Whatever your store actually sells, there could still be too much jargon attached to your product descriptions. If you sell smartphones, for instance, you shouldn’t be too quick to assume that all of your shoppers know what "GB" and "RAM" mean. If, on the other hand, it is flooring that is on offer, not everyone visiting might understand what "laminate" means in relation to certain products.

How confusing terms could be explained

How can you assist shoppers who might clock particular descriptions in your product listings, only to leave because they can't comprehend the vital terminology? One option is inserting brief explanations where a description uses what could come across as bewildering jargon.

Still, when you use this tactic, the descriptions could become too wordy if each one has more than two points that require clarification. If this is indeed the case, you could instead put together a separate article to list and provide definitions for potentially problematic terms.

It's a matter of SEO, too

Another reason for you to widely use easy-to-understand words and phrases is that this could make it easier for potential customers to find your site and its product listings through the search engines.

This is because, when conducting searches, many people are likely to use such simple terms as "memory" rather than "RAM" or "shiny" instead of "laminate". That doesn't mean you have to do away with specialised phrases or acronyms completely - just add the simpler terms as well, which is one of the many ranking-boosting measures that we can help you to implement as part of our renowned SEO services here at Piranha Designs.

Great product descriptions help you sell more online.

Piranha Designs - Thursday, July 03, 2014
We have all had the negative experience of buying something online and receiving something completely different than what you ordered from the net. And we all know how it feels! 
These sorts of experiences are normally the type that as a online seller you want to avoid because it damages your reputation both with individual customers, and more importantly with search engines like Google. Be aware that product descriptions and photos are normally the only reference point your potential clients will have for your products so make sure you do it properly from the start. Don't fall into the same trap as so many others by copying and pasting manufacturer's descriptions or using the same collection of words for all your products. If you are serious about e-commerce check out these tips we have prepared for you to write a good product description from the start.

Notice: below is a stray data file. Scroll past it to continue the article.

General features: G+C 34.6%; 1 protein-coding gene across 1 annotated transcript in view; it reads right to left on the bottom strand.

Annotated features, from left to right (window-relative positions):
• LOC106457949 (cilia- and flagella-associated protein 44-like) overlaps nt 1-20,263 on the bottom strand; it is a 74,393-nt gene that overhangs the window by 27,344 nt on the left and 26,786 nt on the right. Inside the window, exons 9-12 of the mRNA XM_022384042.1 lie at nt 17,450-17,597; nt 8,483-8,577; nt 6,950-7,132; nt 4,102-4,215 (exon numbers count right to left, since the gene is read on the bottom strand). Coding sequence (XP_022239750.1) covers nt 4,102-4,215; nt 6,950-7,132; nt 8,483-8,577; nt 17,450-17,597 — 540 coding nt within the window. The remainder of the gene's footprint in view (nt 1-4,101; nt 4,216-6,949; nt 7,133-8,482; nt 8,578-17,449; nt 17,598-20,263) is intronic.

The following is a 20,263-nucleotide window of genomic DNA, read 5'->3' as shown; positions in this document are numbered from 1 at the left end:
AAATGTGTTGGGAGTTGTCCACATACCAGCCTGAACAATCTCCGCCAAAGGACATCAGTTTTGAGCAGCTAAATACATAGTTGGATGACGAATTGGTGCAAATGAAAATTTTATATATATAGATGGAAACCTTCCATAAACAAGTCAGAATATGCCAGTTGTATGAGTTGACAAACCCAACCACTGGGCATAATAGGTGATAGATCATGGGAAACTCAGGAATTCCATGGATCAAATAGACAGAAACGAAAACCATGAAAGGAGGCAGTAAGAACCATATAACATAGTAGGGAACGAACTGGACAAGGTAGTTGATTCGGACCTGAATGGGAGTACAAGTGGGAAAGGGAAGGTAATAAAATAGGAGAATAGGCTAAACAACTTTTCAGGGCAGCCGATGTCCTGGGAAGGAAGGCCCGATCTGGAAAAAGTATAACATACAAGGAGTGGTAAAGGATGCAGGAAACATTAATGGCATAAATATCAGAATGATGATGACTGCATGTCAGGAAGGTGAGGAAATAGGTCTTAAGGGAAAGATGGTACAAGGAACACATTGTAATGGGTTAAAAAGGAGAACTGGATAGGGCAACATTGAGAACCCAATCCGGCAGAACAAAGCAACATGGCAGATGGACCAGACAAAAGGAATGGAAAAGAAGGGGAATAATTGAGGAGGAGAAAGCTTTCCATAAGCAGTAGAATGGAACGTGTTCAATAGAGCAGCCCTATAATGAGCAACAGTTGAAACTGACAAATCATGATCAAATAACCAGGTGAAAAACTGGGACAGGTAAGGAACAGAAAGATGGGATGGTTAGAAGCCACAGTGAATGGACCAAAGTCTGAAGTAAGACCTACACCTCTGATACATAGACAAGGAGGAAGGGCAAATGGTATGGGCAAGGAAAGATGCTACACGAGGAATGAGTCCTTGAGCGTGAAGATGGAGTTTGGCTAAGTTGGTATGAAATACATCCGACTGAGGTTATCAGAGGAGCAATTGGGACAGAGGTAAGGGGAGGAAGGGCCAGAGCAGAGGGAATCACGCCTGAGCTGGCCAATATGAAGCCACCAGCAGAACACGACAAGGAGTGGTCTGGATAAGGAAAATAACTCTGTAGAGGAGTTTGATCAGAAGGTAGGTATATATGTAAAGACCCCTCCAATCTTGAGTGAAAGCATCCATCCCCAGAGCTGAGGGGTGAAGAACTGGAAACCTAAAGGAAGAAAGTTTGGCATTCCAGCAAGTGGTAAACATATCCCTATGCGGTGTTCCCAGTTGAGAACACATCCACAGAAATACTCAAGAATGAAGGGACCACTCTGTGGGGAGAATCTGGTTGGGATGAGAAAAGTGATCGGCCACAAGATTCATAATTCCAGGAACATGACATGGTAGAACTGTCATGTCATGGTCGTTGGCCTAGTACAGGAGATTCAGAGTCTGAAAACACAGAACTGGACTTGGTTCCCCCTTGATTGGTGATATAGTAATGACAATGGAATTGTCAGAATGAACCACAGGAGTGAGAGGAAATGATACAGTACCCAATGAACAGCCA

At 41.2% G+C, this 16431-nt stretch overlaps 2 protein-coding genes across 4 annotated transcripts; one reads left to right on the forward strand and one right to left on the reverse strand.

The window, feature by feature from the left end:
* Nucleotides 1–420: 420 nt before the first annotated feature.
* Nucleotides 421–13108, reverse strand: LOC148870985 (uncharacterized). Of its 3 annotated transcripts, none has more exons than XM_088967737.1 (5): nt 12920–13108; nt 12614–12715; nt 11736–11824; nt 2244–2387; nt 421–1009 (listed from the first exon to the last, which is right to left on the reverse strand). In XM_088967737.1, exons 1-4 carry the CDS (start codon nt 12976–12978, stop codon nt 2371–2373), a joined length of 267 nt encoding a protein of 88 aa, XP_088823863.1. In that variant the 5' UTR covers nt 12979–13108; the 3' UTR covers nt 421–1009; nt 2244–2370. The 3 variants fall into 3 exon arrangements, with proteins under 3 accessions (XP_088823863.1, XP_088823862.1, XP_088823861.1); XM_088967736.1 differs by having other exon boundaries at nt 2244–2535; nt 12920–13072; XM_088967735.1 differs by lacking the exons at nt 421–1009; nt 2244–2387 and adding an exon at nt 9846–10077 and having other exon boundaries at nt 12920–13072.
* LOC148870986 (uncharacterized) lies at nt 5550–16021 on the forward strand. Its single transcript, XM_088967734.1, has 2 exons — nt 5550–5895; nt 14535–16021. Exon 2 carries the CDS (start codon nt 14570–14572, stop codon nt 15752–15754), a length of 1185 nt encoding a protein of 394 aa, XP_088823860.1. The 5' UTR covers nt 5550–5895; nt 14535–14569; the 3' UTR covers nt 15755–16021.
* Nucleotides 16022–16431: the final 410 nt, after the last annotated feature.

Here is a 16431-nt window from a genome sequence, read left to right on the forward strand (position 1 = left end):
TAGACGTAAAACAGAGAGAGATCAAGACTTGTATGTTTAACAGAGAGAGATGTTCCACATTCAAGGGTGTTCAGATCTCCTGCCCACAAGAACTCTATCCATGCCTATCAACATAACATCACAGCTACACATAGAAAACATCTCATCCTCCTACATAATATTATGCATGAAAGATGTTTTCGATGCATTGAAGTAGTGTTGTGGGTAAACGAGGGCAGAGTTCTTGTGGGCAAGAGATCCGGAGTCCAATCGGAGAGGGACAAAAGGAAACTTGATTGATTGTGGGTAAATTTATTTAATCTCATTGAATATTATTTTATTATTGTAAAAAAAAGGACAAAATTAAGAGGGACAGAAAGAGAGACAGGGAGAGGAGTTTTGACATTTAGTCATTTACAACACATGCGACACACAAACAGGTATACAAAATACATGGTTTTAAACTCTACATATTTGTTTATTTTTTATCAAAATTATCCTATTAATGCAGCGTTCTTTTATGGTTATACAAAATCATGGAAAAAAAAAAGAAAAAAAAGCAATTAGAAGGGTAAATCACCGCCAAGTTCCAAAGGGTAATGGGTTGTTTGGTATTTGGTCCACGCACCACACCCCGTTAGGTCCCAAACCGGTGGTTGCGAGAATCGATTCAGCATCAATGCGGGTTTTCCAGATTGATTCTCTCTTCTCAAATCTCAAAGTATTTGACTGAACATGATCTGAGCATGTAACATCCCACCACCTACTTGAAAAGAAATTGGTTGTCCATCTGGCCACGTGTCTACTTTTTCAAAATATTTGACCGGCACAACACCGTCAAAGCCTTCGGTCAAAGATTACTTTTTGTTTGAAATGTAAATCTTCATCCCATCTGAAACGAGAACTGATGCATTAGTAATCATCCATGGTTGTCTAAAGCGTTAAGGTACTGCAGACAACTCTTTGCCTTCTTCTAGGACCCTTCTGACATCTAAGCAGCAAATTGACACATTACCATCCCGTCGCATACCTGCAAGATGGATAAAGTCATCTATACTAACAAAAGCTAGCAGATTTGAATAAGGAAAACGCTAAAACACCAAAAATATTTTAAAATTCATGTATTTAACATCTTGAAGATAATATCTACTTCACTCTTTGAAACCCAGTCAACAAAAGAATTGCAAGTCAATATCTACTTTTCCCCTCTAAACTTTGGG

Think before you begin
Before putting pen to paper, pause for a second and meditate on what you are selling. Put down the main points that make your product useful and how you can describe them to a potential buyer. By going through this slightly longer process you can ensure that you include everything you want to get across to the public in one piece of text, so nothing important is omitted and you can feel satisfied you have done the best job possible. Style and tone should reflect the audience you are are trying to reach, so make sure you have done your market research.

 Innovate, don't imitate!
Whatever you do always make sure that you don't plagiarize what someone else has already written, even if it is the manufacturer. All text must be freshly conceived in its entirety and therefore never published beforehand on the web. While reproducing previously drawn up descriptions for the product can sound like a really quick and easy shortcut, it is the biggest mistake you can make. The first thing that will go out of the window will be its SEO value, quickly followed by your ranking in search engines. It is better to round up the best ideas from other reviews of your product or those in the same bracket and develop your own words from that material.

 Keywords are the key